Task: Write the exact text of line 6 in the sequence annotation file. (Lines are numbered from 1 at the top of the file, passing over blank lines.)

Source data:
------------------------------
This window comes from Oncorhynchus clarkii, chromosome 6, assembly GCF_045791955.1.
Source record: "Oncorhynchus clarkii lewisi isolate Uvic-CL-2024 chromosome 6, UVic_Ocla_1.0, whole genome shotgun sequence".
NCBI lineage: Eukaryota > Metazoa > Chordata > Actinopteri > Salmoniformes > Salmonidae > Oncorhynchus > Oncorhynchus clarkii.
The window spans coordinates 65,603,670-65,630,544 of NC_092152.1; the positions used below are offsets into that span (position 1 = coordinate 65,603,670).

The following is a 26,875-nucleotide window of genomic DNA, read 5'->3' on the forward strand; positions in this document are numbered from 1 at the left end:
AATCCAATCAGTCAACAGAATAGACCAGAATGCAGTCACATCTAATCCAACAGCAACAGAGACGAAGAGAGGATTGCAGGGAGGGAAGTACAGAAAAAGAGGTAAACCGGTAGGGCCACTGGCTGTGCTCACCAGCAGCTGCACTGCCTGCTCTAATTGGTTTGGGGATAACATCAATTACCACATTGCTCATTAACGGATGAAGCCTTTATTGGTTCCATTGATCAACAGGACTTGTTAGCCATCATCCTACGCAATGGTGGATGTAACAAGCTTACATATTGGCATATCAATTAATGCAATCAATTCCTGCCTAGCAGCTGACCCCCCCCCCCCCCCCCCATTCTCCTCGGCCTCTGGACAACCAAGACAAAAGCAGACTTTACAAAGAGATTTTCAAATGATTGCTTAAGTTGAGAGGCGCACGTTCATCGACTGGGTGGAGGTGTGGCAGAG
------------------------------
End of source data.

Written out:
AATCCAATCAGTCAACAGAATAGACCAGAATGCAGTCACATCTAATCCAACAGCAACAGAGACGAAGAGAGGATTGCAGGGAGGGAAGTACAGAAAAAGAGGTAAACCGGTAGGGCCACTGGCTGTGCTCACCAGCAGCTGCACTGCCTGCTCTAATTGGTTTGGGGATAACATCAATTACCACATTGCTCATTAACGGATGAAGCCTTTATTGGTTCCATTGATCAACAGGACTTGTTAGCCATCATCCTACGCAATGGTGGATGTAACAAGCTTACATATTGGCATATCAATTAATGCAATCAATTCCTGCCTAGCAGCTGACCCCCCCCCCCCCCCCCCATTCTCCTCGGCCTCTGGACAACCAAGACAAAAGCAGACTTTACAAAGAGATTTTCAAATGATTGCTTAAGTTGAGAGGCGCACGTTCATCGACTGGGTGGAGGTGTGGCAGAG